The Hitcher wastes no time in giving the audience what they came to see. Barely at the 15-minute mark, the film begins its slasher movie remake happenings with Sean Bean playing the maniacal killer. It does have everything you would expect from a typical piece of Hollywood entertainment, and it does okay for itself without making an attempt to do anything with the material, which also becomes its failing.
As with nearly any movie in the genre, it requires dumb people doing dumb things to work. It’s filled with conveniences well past the point of simply accepting it as movie logic. The few scares are nicely inserted (except for a falling truck that goes absolutely nowhere), though fans of the genre have seen it before.
The film closely follows the original in terms of the story. Characters have been added or altered, and the generic “cute couple in ugly situation” is played up as much as possible. A nice twist on the formula taken from the first Hitcher outing has the victims slowly being framed for the rash of sudden murders. Unfortunately, it only adds a moment of tension and an action sequence replete with an unbelievably poor musical choice.
The finale is a massive letdown. Not only does the killer get off too easily, but the build-up is nothing short of absurd. The audience is supposed to believe the victim and killer will be transferred at the same exact time, down the same “middle of nowhere” road, and right behind each other. This is after the creepy hitchhiker takes out an entire police station's worth of cops with only a knife without making a sound.
A truly shocking piece of gore is unfortunately done in a long shot so the payoff isn’t worth it. Those unfamiliar with the 1986 Hitcher will find this specific kill a stunner. It’s a risky move when trying to make this into entertainment.
Before making it that far, the script meanders without adding any personality to the leads at all. Sophia Bush is undeniably eye candy for half of the audience and Zachary Knighton will be pleasing to the other half. Unfortunately, they’re as generic as movie heroes can be. Apparently, the writers found it important to waste about two minutes of limited character development to let the audience know Sophia Bush has to pee.
There are some thrills in this arguably unnecessary update. It’s at the very least respectful to the source material, adding in some modern Hollywood effects (including a spectacular crash sequence) and new surprises. In the end, it’s a mundane affair for all but new horror fans.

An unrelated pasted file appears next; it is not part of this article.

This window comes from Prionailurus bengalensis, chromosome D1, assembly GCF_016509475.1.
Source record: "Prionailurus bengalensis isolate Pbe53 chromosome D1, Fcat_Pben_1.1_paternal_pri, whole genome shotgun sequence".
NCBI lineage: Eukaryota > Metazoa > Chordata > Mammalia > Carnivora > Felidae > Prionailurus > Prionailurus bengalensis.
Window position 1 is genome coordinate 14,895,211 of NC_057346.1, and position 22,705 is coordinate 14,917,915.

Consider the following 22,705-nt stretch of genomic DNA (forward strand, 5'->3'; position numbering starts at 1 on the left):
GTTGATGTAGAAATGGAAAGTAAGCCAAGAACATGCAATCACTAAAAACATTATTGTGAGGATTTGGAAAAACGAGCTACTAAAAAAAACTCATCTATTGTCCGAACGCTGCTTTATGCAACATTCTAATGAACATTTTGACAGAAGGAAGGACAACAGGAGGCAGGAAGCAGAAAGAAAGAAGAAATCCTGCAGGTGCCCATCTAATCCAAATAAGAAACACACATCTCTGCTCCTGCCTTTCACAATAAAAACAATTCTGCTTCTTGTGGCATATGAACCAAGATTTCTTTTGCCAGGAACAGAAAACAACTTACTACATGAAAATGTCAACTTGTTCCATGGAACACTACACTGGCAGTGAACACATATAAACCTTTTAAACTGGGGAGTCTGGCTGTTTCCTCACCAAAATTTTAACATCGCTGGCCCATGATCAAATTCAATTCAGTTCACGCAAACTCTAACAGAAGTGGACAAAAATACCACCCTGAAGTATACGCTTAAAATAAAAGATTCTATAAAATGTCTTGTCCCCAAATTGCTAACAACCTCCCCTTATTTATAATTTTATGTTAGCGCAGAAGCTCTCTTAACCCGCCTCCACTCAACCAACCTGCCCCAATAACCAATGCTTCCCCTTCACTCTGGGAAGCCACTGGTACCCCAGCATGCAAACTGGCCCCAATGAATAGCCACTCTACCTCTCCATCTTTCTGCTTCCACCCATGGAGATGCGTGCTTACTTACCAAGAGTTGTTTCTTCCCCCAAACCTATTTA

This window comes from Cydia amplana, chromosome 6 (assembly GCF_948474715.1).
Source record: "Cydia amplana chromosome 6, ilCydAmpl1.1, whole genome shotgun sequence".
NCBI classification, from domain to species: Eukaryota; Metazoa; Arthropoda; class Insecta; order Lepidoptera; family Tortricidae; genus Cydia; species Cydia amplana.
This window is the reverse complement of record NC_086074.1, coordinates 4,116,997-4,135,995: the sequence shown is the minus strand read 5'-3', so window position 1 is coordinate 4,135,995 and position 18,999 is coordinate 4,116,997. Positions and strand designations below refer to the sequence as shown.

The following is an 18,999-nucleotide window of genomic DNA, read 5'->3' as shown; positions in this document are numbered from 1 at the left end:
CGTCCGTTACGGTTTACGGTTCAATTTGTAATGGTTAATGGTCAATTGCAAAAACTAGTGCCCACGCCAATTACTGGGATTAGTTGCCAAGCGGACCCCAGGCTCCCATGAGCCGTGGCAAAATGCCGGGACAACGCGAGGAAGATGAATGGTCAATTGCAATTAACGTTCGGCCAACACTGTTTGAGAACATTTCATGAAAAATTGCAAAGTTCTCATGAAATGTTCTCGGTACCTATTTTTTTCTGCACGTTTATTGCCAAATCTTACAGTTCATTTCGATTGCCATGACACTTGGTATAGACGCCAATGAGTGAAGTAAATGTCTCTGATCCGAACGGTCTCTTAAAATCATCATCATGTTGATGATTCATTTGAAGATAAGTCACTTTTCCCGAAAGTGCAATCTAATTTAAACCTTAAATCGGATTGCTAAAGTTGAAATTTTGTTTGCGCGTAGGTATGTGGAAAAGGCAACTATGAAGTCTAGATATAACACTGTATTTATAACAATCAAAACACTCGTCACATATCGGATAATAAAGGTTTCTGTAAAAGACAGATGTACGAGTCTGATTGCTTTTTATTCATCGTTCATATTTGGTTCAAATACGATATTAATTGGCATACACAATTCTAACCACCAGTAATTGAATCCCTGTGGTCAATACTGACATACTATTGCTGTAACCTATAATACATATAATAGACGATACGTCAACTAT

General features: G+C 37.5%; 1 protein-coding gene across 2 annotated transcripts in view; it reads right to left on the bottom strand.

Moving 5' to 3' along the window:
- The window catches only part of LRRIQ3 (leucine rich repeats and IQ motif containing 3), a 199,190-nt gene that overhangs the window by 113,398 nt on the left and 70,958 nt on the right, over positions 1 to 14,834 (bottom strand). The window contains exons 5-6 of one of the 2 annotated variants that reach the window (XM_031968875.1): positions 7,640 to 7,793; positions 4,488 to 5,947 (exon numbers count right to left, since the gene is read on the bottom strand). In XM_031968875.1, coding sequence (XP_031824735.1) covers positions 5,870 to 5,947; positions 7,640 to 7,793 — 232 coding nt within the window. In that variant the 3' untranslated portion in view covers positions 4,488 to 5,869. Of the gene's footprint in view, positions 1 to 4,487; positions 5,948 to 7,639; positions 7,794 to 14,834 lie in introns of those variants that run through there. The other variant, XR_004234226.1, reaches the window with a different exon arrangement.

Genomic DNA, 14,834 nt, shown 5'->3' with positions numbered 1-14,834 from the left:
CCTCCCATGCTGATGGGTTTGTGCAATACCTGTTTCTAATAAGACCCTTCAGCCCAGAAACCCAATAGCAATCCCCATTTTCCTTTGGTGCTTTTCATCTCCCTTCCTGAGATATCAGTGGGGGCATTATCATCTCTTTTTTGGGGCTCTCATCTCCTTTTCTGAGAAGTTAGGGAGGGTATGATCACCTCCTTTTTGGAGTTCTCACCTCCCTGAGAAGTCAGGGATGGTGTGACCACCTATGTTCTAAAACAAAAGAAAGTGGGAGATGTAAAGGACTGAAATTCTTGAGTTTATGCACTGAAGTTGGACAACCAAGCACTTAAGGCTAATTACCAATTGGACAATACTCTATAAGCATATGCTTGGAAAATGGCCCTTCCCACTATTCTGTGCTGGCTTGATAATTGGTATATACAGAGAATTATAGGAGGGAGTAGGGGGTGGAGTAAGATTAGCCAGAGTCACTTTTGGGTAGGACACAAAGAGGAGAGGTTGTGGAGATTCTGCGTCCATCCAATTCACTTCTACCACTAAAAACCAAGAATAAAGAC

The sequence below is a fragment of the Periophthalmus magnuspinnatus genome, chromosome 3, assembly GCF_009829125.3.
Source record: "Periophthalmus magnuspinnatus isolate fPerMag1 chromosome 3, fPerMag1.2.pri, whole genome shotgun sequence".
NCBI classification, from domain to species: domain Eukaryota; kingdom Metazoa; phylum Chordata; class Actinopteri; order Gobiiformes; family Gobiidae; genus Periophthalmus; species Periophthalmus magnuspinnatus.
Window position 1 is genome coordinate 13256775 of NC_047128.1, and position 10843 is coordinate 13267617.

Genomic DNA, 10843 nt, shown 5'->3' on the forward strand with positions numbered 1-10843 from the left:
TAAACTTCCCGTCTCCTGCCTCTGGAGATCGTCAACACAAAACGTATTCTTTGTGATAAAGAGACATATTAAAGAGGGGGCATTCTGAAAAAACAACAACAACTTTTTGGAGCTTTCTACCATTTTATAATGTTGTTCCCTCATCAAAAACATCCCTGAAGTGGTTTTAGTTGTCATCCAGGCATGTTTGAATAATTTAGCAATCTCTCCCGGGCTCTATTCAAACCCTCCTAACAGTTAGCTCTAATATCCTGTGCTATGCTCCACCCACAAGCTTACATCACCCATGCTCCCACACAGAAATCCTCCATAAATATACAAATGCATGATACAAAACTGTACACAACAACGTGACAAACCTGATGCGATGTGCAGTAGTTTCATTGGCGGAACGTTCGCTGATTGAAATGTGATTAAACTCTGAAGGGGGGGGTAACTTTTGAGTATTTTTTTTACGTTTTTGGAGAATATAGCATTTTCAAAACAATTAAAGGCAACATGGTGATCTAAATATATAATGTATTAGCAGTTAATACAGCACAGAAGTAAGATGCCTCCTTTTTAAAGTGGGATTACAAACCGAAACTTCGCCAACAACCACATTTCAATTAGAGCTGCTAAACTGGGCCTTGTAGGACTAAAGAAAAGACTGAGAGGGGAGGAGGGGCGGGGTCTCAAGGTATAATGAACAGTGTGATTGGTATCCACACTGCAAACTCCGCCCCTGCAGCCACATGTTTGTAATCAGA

This is a beautiful disc, filled with rich black levels and outstanding color. Detail is phenomenal, and the print is remarkably clean. Grain is almost non-existent. Opening scenes set in rain, flawed by compression on SD DVD, are perfect here. It’s a spectacular sight. Very mild fuzziness keeps this from entering into the top tier of format discs, but there’s a lot to appreciate here.
When it needs to, The Hitcher provides a great boost in the audio department. Movement is subtle throughout all channels as cars drive around, yet it’s effective for those who can appreciate it. Bass is strong when called on. Action scenes do a fantastic job of filling the sound field. Sadly, for as great as the rain looks, it fails to sneak into the rear speakers in any noticeable capacity.
Extras are relatively slim, but fun. Dead End is a 13 minute piece dealing with a dummy created for the film’s biggest gore sequence. It’s loads of fun to see the process and the actors' reactions to dummies made in their likeness. Road Kill is a wisely titled 11 minute look at the car stunts.
Chronicles of a Killer is a short series of campy news clips that follow the events as they happen. Fuel Your Fear is a tedious promotional 'making of'. Eight deleted scenes, totaling 22 minutes, show how thin the film is with its 84 minute running time. It truly was the bare essentials, and if you’re looking for more information on the characters, this helps slightly.
As with many Universal HD DVDs, this disc includes U-Control. Here, it’s nothing more than still pictures as you watch the film. Annoyingly, you cannot view them in other way. It’s nice to see the advanced interactivity of the format being used, though this is not a selling point.